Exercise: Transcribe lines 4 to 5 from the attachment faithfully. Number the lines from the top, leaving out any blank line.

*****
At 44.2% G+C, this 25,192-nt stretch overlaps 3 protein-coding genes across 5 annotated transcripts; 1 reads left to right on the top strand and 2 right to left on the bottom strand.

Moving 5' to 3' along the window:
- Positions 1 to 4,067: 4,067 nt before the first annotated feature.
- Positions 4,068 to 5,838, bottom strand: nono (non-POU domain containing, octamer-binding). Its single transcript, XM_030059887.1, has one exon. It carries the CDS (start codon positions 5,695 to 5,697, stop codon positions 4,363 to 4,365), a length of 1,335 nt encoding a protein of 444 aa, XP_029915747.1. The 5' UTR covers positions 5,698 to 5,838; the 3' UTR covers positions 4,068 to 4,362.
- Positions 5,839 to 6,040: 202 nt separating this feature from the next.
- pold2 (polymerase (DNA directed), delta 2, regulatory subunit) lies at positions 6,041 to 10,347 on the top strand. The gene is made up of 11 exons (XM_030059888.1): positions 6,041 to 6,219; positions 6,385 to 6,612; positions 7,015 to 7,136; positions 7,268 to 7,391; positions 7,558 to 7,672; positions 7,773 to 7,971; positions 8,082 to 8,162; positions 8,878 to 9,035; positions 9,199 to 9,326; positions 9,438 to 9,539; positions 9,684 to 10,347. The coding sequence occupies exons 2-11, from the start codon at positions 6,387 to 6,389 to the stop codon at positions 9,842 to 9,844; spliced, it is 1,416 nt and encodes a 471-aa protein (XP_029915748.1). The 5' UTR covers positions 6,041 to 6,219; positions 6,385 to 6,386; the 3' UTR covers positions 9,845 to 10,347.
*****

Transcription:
- Positions 4,068 to 5,838, bottom strand: nono (non-POU domain containing, octamer-binding). Its single transcript, XM_030059887.1, has one exon. It carries the CDS (start codon positions 5,695 to 5,697, stop codon positions 4,363 to 4,365), a length of 1,335 nt encoding a protein of 444 aa, XP_029915747.1. The 5' UTR covers positions 5,698 to 5,838; the 3' UTR covers positions 4,068 to 4,362.
- Positions 5,839 to 6,040: 202 nt separating this feature from the next.